Self-proclaimed Doomsday prophet Harold Camping who heads the Family Radio in Oakland, CA, claims that about 200 million people will Rapture on May 21, 2011 at 6 p.m. (PST), and those who remain behind will witness the complete destruction of the world by October 21, 2011.

The destruction will come about through a series of natural disasters, including violent earthquakes that would make the recent Japan’s earthquake look like “a Sunday school picnic in comparison”.

Camping and his followers “know without any shadow of a doubt it (Doomsday) is going to happen,” as he has based his calculations on specific verses in the Bible, viz. Genesis 7:4 (“Seven days from now I will send rain on the earth”) and 2 Peter 3:8 (“With the Lord a day is like a thousand years, and a thousand years are like a day”). May 21, 2011 is supposed to be exactly 7,000 years after the Great Flood (4990 B.C.), Camping claims.

The Family Radio president’s apocalyptic message has triggered fears in the hearts of hundreds of thousands of people even as many Christian leaders have debunked his prediction, calling him a false prophet.

People suddenly disappearing into the air, earthquakes and natural disasters, and a massive amount of panic are some the repertoire Camping is using the stir the public. All Doomsday prophets and false Messiahs use the same technique to gain followers. To date, all Doomsday prophets have failed in their predictions.

Below are the top ten Doomsday predictions (chronologically, the most recent one being first) since the 20th century that haven’t quite worked out.

Ronald Weinland, 2008
Ronald Weinland, God’s Church minister, said in his book, “2008: God’s Final Witness”, that “by the fall of 2008, the United States will have collapsed as a world power and no longer exist as an independent nation.”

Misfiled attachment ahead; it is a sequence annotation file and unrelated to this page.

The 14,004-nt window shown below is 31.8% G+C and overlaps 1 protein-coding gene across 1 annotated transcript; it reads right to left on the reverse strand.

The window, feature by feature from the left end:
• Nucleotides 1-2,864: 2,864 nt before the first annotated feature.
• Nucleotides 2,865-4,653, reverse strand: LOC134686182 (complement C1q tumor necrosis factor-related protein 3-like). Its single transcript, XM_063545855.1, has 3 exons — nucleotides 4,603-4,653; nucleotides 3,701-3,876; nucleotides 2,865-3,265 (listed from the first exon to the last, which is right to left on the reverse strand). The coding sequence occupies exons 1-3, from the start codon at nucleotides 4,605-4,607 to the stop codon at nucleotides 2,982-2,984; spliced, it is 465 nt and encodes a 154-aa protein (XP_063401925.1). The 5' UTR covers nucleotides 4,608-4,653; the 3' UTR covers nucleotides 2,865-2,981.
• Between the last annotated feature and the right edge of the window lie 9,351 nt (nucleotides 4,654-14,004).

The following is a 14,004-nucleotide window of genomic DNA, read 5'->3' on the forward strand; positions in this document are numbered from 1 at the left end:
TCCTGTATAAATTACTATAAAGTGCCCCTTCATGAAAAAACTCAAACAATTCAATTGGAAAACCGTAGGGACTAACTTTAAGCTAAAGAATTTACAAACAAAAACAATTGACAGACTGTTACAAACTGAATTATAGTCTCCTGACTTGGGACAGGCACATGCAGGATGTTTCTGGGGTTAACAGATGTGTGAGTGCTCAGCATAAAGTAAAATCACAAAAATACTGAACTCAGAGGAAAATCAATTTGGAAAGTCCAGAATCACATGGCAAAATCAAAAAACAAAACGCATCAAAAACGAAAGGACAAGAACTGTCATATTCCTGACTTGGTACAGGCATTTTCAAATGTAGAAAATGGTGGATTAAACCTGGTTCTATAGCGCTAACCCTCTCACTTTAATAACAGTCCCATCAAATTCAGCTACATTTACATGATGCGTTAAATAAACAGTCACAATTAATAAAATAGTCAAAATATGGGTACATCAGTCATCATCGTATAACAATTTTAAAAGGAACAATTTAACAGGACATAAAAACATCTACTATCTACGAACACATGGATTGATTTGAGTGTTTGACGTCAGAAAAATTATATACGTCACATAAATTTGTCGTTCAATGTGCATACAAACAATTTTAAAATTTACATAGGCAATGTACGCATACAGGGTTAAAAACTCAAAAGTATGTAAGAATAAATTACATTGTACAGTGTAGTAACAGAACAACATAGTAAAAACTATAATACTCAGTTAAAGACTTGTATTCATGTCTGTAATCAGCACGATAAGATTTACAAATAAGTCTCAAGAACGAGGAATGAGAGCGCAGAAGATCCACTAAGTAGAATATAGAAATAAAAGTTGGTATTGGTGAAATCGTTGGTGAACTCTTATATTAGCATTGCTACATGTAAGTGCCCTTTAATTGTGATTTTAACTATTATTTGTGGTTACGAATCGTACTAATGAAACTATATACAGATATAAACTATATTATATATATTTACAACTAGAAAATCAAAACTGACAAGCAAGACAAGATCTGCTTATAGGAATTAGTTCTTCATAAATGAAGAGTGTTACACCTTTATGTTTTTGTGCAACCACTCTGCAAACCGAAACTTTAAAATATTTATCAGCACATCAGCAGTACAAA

Y2K, January 1, 2000
Toward the end of the millennium, many people were seriously worried that computers may not distinguish between 2000 and 1990. Stories about catastrophic events, ranging from massive blackouts to nuclear holocaust, disturbed the public. But January 1, 2000 was another bright New Year day.

Michel de Nostrdame, August 1999
16th-century French apothecary and seer Nostradame have made several predictions during his lifetime. One of such predictions is that in the seventh month of year 1999, a great king of terror will come from the sky. The world did not end in August 1999.

Heaven's Gate, 1997
The rumor about aliens coming with Hale-Bopp comet spread in 1997. Although the claim was refuted, a San Diego UFO cult called Heaven’s Gate believed the world would come to an end soon, resulting in 39 of its members committing suicide. The body of the cult’s founder Marshall Applewhite was among the dead.

Harold Camping, September 1994
Harod Camping ranks among the failed Doomsday prophets because he had already predicted once that in September 1994 God will destroy the whole world. However, when nothing happened, Camping excused himself saying he had made a mathematical error.

Will Camping’s May 21, 2011 Doomsday prediction come true? If not, then Camping will have the distinction of successfully fooling gullible people twice.

“Hyoo Go” (Rapture), October 28, 1992
A notorious Korean cult “Hyoo Go” believed that they will Rapture on October 28, 1992 (“Hyoo Go” means Rapture in Korean). They firmly believed that Jesus was coming on that date and they will be joining with him in the air. People gathered in huge stadiums to Rapture. When the event did not happen according to the prediction, chaos broke out and some even tried to kill the cult leaders with knives.

Vladimir Solovyev, 1990
A Russian theologian Vladimir Solovyev made a wild prophecy that Japanese will conquer most of the world but then Europeans will win them back. An intellectually brilliant individual would then rise up and unite the entire world and be accepted as the Messiah, even by the Jews. But when the Jews will find out that he is not a Jew, it will resulting in a revolt in Jerusalem and an eruption of a volcano near the Dead Sea.

Marion Gordon Pat Robertson, 1982
A famous televangelist from the 1980’s, Pat Robertson shocked the media by saying that the Judgment day will come in 1982. Millions of people believed him because he held an eminent position not only as a televangelist but also in the business industry. When his prediction failed, many people derided him.

Doug Clark, 1976
Doug Clark in his book in 1976 “The Death of the United States and the Birth of One World Government Under President Carter” said that President Jimmy Carter would be “the president who will meet Mr. 666, the Antichrist”. The earth did not end but the controversial author’s popularity took a dive.

Halley's Comet, 1910
Interestingly, scientists, and not religious fanatics, spread the panic saying that the Earth will pass through the tail of Halley’s comet in 1910 and predicted that deadly toxic gas cyanogen emitting from the comet will envelope the world and the toxic fume will kill everybody. However, far from the worst population decreasing, it has increased by at least 4 times.